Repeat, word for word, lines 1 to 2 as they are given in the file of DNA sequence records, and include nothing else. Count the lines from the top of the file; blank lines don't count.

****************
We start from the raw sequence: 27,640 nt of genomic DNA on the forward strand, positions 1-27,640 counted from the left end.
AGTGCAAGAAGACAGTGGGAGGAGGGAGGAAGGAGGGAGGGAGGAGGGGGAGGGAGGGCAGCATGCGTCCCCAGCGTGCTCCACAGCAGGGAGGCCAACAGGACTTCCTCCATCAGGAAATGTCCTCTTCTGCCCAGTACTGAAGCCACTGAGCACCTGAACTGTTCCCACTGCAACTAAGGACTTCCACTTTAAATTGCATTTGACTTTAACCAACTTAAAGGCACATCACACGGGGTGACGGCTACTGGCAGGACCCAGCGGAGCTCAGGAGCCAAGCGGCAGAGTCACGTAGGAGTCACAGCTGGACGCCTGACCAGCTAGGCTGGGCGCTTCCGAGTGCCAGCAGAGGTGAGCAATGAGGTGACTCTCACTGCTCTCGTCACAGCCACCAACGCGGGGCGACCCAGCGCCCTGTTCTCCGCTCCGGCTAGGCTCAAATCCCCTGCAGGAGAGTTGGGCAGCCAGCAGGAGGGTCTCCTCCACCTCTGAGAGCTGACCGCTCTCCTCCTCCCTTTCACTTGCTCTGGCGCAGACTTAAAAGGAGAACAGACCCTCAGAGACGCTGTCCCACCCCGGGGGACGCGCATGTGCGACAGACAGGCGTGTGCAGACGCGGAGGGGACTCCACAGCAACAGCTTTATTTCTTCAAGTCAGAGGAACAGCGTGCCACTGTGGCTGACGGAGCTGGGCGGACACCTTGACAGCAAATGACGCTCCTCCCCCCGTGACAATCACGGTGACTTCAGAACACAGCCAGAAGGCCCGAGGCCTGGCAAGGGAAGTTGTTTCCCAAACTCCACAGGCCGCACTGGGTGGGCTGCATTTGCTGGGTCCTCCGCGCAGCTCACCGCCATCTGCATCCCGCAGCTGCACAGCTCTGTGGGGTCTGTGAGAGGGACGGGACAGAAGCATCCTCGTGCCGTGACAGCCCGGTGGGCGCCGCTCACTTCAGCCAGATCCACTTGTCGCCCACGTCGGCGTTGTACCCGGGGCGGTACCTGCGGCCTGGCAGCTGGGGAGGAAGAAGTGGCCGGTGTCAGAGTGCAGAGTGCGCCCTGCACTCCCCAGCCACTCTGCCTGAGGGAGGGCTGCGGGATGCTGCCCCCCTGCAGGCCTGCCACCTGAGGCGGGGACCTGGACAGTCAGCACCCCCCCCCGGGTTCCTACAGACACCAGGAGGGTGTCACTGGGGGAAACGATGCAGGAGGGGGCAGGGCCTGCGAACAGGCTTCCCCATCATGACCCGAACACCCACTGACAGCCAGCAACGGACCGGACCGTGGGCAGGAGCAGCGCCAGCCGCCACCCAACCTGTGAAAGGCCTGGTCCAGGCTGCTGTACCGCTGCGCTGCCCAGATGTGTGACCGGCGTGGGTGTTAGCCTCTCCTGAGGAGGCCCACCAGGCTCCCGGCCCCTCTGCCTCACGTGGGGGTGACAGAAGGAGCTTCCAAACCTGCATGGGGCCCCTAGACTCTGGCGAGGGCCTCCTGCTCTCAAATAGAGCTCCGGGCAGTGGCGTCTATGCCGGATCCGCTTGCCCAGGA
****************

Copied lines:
We start from the raw sequence: 27,640 nt of genomic DNA on the forward strand, positions 1-27,640 counted from the left end.
AGTGCAAGAAGACAGTGGGAGGAGGGAGGAAGGAGGGAGGGAGGAGGGGGAGGGAGGGCAGCATGCGTCCCCAGCGTGCTCCACAGCAGGGAGGCCAACAGGACTTCCTCCATCAGGAAATGTCCTCTTCTGCCCAGTACTGAAGCCACTGAGCACCTGAACTGTTCCCACTGCAACTAAGGACTTCCACTTTAAATTGCATTTGACTTTAACCAACTTAAAGGCACATCACACGGGGTGACGGCTACTGGCAGGACCCAGCGGAGCTCAGGAGCCAAGCGGCAGAGTCACGTAGGAGTCACAGCTGGACGCCTGACCAGCTAGGCTGGGCGCTTCCGAGTGCCAGCAGAGGTGAGCAATGAGGTGACTCTCACTGCTCTCGTCACAGCCACCAACGCGGGGCGACCCAGCGCCCTGTTCTCCGCTCCGGCTAGGCTCAAATCCCCTGCAGGAGAGTTGGGCAGCCAGCAGGAGGGTCTCCTCCACCTCTGAGAGCTGACCGCTCTCCTCCTCCCTTTCACTTGCTCTGGCGCAGACTTAAAAGGAGAACAGACCCTCAGAGACGCTGTCCCACCCCGGGGGACGCGCATGTGCGACAGACAGGCGTGTGCAGACGCGGAGGGGACTCCACAGCAACAGCTTTATTTCTTCAAGTCAGAGGAACAGCGTGCCACTGTGGCTGACGGAGCTGGGCGGACACCTTGACAGCAAATGACGCTCCTCCCCCCGTGACAATCACGGTGACTTCAGAACACAGCCAGAAGGCCCGAGGCCTGGCAAGGGAAGTTGTTTCCCAAACTCCACAGGCCGCACTGGGTGGGCTGCATTTGCTGGGTCCTCCGCGCAGCTCACCGCCATCTGCATCCCGCAGCTGCACAGCTCTGTGGGGTCTGTGAGAGGGACGGGACAGAAGCATCCTCGTGCCGTGACAGCCCGGTGGGCGCCGCTCACTTCAGCCAGATCCACTTGTCGCCCACGTCGGCGTTGTACCCGGGGCGGTACCTGCGGCCTGGCAGCTGGGGAGGAAGAAGTGGCCGGTGTCAGAGTGCAGAGTGCGCCCTGCACTCCCCAGCCACTCTGCCTGAGGGAGGGCTGCGGGATGCTGCCCCCCTGCAGGCCTGCCACCTGAGGCGGGGACCTGGACAGTCAGCACCCCCCCCCGGGTTCCTACAGACACCAGGAGGGTGTCACTGGGGGAAACGATGCAGGAGGGGGCAGGGCCTGCGAACAGGCTTCCCCATCATGACCCGAACACCCACTGACAGCCAGCAACGGACCGGACCGTGGGCAGGAGCAGCGCCAGCCGCCACCCAACCTGTGAAAGGCCTGGTCCAGGCTGCTGTACCGCTGCGCTGCCCAGATGTGTGACCGGCGTGGGTGTTAGCCTCTCCTGAGGAGGCCCACCAGGCTCCCGGCCCCTCTGCCTCACGTGGGGGTGACAGAAGGAGCTTCCAAACCTGCATGGGGCCCCTAGACTCTGGCGAGGGCCTCCTGCTCTCAAATAGAGCTCCGGGCAGTGGCGTCTATGCCGGATCCGCTTGCCCAGGA